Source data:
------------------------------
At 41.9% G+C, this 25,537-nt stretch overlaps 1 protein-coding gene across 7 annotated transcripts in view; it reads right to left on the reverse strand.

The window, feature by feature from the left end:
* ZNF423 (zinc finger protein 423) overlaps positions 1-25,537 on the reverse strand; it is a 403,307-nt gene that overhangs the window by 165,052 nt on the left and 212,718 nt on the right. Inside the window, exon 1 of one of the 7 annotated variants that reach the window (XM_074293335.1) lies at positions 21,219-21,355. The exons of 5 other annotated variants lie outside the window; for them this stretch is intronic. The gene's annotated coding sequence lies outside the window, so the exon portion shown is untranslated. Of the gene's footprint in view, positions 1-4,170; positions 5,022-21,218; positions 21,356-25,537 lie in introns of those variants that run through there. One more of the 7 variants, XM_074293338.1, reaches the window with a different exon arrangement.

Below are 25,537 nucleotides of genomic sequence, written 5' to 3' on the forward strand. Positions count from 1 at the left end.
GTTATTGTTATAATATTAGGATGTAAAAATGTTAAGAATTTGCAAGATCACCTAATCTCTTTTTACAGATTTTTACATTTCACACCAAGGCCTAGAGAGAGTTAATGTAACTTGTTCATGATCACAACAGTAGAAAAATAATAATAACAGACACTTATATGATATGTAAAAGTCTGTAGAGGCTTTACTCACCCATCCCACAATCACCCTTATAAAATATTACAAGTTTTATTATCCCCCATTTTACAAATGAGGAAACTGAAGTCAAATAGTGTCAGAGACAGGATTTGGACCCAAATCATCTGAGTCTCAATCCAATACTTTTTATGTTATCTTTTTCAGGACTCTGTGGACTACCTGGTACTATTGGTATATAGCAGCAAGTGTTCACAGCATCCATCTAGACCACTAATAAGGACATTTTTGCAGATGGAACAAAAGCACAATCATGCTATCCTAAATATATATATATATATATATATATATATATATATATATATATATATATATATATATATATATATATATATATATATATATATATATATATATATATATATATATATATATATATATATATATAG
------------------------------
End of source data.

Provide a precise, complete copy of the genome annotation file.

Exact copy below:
At 41.9% G+C, this 25,537-nt stretch overlaps 1 protein-coding gene across 7 annotated transcripts in view; it reads right to left on the reverse strand.

The window, feature by feature from the left end:
* ZNF423 (zinc finger protein 423) overlaps positions 1-25,537 on the reverse strand; it is a 403,307-nt gene that overhangs the window by 165,052 nt on the left and 212,718 nt on the right. Inside the window, exon 1 of one of the 7 annotated variants that reach the window (XM_074293335.1) lies at positions 21,219-21,355. The exons of 5 other annotated variants lie outside the window; for them this stretch is intronic. The gene's annotated coding sequence lies outside the window, so the exon portion shown is untranslated. Of the gene's footprint in view, positions 1-4,170; positions 5,022-21,218; positions 21,356-25,537 lie in introns of those variants that run through there. One more of the 7 variants, XM_074293338.1, reaches the window with a different exon arrangement.

Below are 25,537 nucleotides of genomic sequence, written 5' to 3' on the forward strand. Positions count from 1 at the left end.
GTTATTGTTATAATATTAGGATGTAAAAATGTTAAGAATTTGCAAGATCACCTAATCTCTTTTTACAGATTTTTACATTTCACACCAAGGCCTAGAGAGAGTTAATGTAACTTGTTCATGATCACAACAGTAGAAAAATAATAATAACAGACACTTATATGATATGTAAAAGTCTGTAGAGGCTTTACTCACCCATCCCACAATCACCCTTATAAAATATTACAAGTTTTATTATCCCCCATTTTACAAATGAGGAAACTGAAGTCAAATAGTGTCAGAGACAGGATTTGGACCCAAATCATCTGAGTCTCAATCCAATACTTTTTATGTTATCTTTTTCAGGACTCTGTGGACTACCTGGTACTATTGGTATATAGCAGCAAGTGTTCACAGCATCCATCTAGACCACTAATAAGGACATTTTTGCAGATGGAACAAAAGCACAATCATGCTATCCTAAATATATATATATATATATATATATATATATATATATATATATATATATATATATATATATATATATATATATATATATATATATATATATATATATATATATATATATATATATATATATATAG